My favorite Thai beach resort destination by far. There is an authenticity to this place which I think is largely missing from Phuket or Pattaya which have been largely shaped by international tourism. Hua Hin “Stone Head” remains an extremely popular destination for locals and thus retains local Thai flavour and atmosphere.
In 1921 the director of the State Railway built the Railway Hotel close to the beach. When I first visited Hua Hin in 1981 the hotel was still run by the state railway and had a certain dilapidated charm. It has since been run by the Sofitel Group who, it has to be said, have restored the hotel to it’s former magnificence though the corollary being that I can no longer affordably stay there.By the way if you do stay there my tip is to sidestep the hotel breakfast (if it is not included) and mosey on down to the beach where you will find a hawker stall – many of which will do a very passable bacon and eggs.
The nearby railway station itself must be on anyone’s list of the world’s most charming stations.
The Thais have real style when they put their minds to it.
Rama VII liked Hua Hin so much that he built a summer palace there. The palace was named Wang Klai Kang Won “Far from Worries” and had for a long time and until relatively recently, when illness has confined his majesty to the Sriraj Hospital, been the full-time residence of King Bhumipol.
Anyone visiting Hua Hin in expectation of a quiet “beach paradise” might be a little disappointed. It is a living working town situated on the main road and rail route to the South and Malaysia. The road is busy with buses and lorries plying south and north. There is an extremely busy and bustling market area which is excellent for nighttime food
More food – my favorite restaurant in Hua Hin- gearing up for the night rush – after dark it is always packed and a queue waiting to get a seat.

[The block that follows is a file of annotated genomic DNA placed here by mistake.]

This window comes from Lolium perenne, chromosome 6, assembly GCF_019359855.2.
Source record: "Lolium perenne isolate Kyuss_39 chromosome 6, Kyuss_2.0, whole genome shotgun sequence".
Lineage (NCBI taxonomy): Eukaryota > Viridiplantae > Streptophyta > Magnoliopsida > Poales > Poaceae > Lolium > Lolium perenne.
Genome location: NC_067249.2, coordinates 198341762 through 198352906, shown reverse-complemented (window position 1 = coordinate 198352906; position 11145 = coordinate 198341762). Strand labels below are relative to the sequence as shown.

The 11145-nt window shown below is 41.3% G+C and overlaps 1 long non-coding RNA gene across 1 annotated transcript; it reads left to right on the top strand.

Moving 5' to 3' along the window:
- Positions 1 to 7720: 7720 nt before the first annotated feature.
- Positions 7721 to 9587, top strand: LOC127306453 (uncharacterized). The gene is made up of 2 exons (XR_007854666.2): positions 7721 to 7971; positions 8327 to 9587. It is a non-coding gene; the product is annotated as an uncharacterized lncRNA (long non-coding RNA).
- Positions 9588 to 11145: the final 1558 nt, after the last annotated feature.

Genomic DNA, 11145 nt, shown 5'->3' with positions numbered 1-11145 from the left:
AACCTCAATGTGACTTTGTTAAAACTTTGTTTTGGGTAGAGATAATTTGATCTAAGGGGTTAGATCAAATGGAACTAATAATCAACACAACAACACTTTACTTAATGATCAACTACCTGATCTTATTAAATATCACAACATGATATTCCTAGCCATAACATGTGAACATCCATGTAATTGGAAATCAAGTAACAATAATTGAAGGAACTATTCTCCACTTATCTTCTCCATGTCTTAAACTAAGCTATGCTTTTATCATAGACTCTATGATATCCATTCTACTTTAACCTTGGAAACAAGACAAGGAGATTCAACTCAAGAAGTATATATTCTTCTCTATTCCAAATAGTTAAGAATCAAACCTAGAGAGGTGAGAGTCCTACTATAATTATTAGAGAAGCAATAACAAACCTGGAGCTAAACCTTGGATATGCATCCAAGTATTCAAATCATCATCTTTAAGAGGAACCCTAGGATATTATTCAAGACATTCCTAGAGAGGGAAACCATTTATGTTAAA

I played my first 18 holes of golf on the Royal Hua Hin Golf Course which I’m proud to say was designed by a Scottish rail maintenance engineer, A O Robins, after being so commissioned in 1921 by King Rama VI. Lucky fellow was probably fulfilling two passions. The golf course lies on land immediately adjacent to the railway station.
It is a wonderful course and populated with many species of mature trees including the magnificent Rain tree. Such is my golf I do tend to spend a lot of time in them. It was furthermore Thailand’s first and, for many years, only golf course. There are a few about nowadays.
Of course there are some disappointments over the 30 or so years I have been coming to Hua Hin. There are now high rise condominiums when before there were none, the night market has become more expensive, it is harder to find a good “joke shop” (think Thai congee) and the developers have found Khao Tao several miles to the south – previously a quiet great expanse of beach with the most perfect outdoor sea food restaurant at the southern end. Actually it’s still there but getting more run down as the years go by. The old bungalow on the Hua Hin beachfront where I stayed the week before I was married is now in a truly dilapidated state with the land slated for development.
Oh well that’s progress I suppose – things are never as they were.
Just occasionally, just occasionally on one of those all too rare serendipitous moments I will find myself sitting on Hua Hin beach in the cool evening breeze, munching my dried squid washed down with ice cold beer, and I will think the world is really not such a bad place after all.